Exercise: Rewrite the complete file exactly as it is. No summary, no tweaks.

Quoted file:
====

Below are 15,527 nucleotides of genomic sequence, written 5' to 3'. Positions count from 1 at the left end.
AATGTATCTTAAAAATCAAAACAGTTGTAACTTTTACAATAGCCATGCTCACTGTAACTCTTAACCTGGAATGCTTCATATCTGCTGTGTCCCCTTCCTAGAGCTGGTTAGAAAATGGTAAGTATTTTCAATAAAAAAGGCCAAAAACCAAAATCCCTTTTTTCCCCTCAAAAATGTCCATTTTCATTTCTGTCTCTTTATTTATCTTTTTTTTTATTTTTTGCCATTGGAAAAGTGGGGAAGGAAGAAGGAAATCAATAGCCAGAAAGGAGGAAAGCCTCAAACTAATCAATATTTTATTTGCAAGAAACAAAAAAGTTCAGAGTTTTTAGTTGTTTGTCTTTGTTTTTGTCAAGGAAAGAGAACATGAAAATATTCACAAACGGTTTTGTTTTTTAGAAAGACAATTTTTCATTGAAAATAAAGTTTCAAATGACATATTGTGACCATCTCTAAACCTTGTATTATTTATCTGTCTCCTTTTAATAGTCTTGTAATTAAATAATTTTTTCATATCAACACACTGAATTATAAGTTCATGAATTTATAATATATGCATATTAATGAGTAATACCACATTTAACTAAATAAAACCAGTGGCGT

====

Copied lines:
Below are 15,527 nucleotides of genomic sequence, written 5' to 3'. Positions count from 1 at the left end.
AATGTATCTTAAAAATCAAAACAGTTGTAACTTTTACAATAGCCATGCTCACTGTAACTCTTAACCTGGAATGCTTCATATCTGCTGTGTCCCCTTCCTAGAGCTGGTTAGAAAATGGTAAGTATTTTCAATAAAAAAGGCCAAAAACCAAAATCCCTTTTTTCCCCTCAAAAATGTCCATTTTCATTTCTGTCTCTTTATTTATCTTTTTTTTTATTTTTTGCCATTGGAAAAGTGGGGAAGGAAGAAGGAAATCAATAGCCAGAAAGGAGGAAAGCCTCAAACTAATCAATATTTTATTTGCAAGAAACAAAAAAGTTCAGAGTTTTTAGTTGTTTGTCTTTGTTTTTGTCAAGGAAAGAGAACATGAAAATATTCACAAACGGTTTTGTTTTTTAGAAAGACAATTTTTCATTGAAAATAAAGTTTCAAATGACATATTGTGACCATCTCTAAACCTTGTATTATTTATCTGTCTCCTTTTAATAGTCTTGTAATTAAATAATTTTTTCATATCAACACACTGAATTATAAGTTCATGAATTTATAATATATGCATATTAATGAGTAATACCACATTTAACTAAATAAAACCAGTGGCGT